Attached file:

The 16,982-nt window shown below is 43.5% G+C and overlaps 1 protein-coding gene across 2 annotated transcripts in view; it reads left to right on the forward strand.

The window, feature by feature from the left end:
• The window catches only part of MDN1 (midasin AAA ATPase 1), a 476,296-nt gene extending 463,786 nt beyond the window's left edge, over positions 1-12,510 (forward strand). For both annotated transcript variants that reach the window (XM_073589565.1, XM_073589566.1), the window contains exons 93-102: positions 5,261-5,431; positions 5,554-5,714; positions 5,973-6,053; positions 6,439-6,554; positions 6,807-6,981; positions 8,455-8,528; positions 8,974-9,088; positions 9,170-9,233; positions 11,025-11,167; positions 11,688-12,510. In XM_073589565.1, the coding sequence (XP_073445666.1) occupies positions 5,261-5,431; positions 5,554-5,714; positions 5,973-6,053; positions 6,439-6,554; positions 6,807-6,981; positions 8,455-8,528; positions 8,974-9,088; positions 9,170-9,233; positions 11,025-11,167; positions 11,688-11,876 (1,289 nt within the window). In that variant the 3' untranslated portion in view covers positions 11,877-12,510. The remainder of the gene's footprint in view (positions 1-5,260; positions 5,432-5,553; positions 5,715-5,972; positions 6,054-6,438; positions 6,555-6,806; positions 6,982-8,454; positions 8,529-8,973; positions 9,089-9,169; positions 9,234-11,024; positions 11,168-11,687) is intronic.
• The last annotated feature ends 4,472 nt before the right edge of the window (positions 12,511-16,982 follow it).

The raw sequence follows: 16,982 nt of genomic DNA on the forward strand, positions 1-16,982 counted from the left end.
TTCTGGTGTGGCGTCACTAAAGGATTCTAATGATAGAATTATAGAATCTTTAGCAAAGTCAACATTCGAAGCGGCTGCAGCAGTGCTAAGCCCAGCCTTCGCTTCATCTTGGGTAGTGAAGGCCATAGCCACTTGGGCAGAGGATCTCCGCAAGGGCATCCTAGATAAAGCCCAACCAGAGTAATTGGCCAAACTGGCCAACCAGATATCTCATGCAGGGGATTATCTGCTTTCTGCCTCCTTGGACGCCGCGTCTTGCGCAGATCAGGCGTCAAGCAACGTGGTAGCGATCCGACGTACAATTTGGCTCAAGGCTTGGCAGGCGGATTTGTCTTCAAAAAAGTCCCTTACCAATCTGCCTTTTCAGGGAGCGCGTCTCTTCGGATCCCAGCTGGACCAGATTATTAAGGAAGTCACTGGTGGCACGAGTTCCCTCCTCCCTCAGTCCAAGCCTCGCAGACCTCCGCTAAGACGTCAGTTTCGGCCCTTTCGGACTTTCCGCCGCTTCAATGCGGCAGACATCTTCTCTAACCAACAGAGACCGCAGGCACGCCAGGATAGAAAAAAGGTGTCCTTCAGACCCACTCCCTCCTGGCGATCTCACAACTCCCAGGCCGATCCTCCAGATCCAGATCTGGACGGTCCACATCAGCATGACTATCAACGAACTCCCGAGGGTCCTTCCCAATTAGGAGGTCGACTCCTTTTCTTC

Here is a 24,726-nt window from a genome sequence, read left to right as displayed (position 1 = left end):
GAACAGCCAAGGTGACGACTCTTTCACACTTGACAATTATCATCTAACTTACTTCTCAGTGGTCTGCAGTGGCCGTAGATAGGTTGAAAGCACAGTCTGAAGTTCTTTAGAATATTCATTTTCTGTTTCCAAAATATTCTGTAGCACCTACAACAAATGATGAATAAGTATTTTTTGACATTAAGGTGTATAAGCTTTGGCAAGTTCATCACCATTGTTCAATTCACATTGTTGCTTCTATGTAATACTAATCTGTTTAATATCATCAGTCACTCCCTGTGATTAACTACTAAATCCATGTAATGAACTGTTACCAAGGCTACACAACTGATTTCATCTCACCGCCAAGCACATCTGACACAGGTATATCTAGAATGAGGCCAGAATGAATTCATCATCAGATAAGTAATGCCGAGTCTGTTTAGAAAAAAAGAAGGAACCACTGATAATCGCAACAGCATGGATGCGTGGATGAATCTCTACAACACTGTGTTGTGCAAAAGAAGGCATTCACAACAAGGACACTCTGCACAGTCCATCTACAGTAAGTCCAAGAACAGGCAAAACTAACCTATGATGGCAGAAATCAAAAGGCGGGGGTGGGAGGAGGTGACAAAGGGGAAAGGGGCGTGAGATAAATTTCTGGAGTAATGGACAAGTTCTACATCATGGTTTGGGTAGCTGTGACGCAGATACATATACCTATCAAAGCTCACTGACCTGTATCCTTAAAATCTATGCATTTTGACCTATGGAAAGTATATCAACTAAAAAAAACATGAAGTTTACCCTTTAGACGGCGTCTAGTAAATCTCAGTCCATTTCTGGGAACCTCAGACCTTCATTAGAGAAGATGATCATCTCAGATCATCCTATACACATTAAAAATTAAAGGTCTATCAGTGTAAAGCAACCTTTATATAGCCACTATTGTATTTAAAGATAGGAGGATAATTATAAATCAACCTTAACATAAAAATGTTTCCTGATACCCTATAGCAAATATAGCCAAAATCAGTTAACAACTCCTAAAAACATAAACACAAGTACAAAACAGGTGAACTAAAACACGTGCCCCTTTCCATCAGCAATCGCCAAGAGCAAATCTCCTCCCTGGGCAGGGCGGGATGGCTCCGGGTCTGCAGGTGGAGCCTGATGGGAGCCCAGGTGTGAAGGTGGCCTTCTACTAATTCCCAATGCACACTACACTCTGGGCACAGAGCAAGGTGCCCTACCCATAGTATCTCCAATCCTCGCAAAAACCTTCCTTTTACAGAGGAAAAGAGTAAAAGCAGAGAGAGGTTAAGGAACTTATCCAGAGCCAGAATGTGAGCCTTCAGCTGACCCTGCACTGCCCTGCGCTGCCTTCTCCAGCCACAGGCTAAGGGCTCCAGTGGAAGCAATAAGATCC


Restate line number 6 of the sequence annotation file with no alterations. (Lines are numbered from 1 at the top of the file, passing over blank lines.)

TTCTGGTGTGGCGTCACTAAAGGATTCTAATGATAGAATTATAGAATCTTTAGCAAAGTCAACATTCGAAGCGGCTGCAGCAGTGCTAAGCCCAGCCTTCGCTTCATCTTGGGTAGTGAAGGCCATAGCCACTTGGGCAGAGGATCTCCGCAAGGGCATCCTAGATAAAGCCCAACCAGAGTAATTGGCCAAACTGGCCAACCAGATATCTCATGCAGGGGATTATCTGCTTTCTGCCTCCTTGGACGCCGCGTCTTGCGCAGATCAGGCGTCAAGCAACGTGGTAGCGATCCGACGTACAATTTGGCTCAAGGCTTGGCAGGCGGATTTGTCTTCAAAAAAGTCCCTTACCAATCTGCCTTTTCAGGGAGCGCGTCTCTTCGGATCCCAGCTGGACCAGATTATTAAGGAAGTCACTGGTGGCACGAGTTCCCTCCTCCCTCAGTCCAAGCCTCGCAGACCTCCGCTAAGACGTCAGTTTCGGCCCTTTCGGACTTTCCGCCGCTTCAATGCGGCAGACATCTTCTCTAACCAACAGAGACCGCAGGCACGCCAGGATAGAAAAAAGGTGTCCTTCAGACCCACTCCCTCCTGGCGATCTCACAACTCCCAGGCCGATCCTCCAGATCCAGATCTGGACGGTCCACATCAGCATGACTATCAACGAACTCCCGAGGGTCCTTCCCAATTAGGAGGTCGACTCCTTTTCTTC